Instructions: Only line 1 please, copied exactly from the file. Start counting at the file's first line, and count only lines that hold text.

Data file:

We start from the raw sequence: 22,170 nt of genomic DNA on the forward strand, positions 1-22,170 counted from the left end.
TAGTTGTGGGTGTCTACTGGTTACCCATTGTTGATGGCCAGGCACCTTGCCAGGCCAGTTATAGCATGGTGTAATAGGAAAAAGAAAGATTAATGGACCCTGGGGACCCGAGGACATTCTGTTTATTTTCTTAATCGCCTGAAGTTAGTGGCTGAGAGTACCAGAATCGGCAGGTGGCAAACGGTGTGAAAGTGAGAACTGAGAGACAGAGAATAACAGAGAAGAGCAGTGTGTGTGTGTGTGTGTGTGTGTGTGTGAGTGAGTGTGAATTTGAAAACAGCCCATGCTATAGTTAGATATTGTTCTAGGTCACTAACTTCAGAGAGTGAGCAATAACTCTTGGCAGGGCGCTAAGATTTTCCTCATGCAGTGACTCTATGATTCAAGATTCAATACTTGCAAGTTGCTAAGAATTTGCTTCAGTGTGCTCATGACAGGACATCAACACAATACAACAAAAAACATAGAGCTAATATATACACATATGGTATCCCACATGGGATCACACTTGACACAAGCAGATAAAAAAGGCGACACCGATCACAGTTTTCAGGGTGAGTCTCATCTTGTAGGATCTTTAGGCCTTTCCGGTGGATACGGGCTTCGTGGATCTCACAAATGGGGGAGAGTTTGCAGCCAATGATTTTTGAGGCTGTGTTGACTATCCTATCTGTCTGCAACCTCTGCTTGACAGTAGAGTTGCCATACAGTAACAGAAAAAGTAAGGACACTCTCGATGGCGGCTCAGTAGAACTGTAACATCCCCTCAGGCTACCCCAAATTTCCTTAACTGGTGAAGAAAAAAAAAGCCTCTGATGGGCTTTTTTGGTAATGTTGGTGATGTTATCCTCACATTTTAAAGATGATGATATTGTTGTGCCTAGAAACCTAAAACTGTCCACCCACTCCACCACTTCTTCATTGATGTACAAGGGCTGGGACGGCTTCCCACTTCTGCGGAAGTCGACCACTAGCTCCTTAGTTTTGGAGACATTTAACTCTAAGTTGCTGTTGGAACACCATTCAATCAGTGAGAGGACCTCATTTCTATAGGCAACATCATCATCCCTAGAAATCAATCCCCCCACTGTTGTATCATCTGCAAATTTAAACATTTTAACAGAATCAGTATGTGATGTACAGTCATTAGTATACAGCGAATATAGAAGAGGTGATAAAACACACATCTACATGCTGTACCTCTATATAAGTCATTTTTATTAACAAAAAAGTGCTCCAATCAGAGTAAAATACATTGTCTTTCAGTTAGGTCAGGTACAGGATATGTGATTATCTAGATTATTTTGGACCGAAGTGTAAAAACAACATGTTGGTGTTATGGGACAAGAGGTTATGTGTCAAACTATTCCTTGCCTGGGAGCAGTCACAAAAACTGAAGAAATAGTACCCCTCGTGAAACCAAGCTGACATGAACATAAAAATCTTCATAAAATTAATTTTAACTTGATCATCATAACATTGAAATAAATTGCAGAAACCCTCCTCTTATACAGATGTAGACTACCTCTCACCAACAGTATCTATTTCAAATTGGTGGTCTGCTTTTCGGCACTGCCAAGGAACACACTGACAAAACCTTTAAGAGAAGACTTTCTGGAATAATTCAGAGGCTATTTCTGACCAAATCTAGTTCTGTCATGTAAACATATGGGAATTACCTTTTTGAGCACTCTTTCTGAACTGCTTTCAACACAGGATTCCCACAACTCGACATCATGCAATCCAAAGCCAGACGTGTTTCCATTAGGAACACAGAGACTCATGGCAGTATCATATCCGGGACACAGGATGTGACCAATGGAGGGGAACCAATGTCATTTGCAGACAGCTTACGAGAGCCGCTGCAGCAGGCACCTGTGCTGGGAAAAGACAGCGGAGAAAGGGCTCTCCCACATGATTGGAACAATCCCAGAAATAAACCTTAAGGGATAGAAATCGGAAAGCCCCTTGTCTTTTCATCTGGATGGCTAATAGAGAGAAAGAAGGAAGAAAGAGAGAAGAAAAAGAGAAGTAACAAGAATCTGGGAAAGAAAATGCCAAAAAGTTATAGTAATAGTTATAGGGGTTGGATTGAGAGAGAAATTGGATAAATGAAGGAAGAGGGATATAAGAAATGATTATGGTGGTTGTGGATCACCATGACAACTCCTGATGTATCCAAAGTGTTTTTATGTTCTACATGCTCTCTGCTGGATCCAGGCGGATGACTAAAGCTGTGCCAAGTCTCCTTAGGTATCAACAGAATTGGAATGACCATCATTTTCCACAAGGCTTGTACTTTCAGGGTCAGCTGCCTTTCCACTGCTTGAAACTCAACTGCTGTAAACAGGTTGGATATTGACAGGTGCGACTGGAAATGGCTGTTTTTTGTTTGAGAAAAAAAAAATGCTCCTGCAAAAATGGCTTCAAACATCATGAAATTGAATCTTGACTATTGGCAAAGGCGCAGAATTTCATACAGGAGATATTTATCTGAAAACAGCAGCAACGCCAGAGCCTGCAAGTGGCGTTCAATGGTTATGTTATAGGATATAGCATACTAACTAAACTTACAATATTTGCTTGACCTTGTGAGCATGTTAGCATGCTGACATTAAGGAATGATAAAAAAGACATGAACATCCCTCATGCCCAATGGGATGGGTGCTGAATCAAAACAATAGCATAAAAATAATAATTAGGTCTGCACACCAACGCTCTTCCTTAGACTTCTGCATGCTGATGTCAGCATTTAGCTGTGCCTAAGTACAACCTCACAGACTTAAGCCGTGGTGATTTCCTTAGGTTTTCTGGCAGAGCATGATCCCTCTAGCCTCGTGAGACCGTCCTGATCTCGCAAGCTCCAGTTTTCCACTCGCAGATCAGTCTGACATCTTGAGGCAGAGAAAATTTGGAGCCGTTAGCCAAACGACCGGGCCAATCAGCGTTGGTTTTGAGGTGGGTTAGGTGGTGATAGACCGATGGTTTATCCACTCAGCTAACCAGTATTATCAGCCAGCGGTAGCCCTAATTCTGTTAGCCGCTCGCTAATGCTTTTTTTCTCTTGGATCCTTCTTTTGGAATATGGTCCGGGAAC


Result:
We start from the raw sequence: 22,170 nt of genomic DNA on the forward strand, positions 1-22,170 counted from the left end.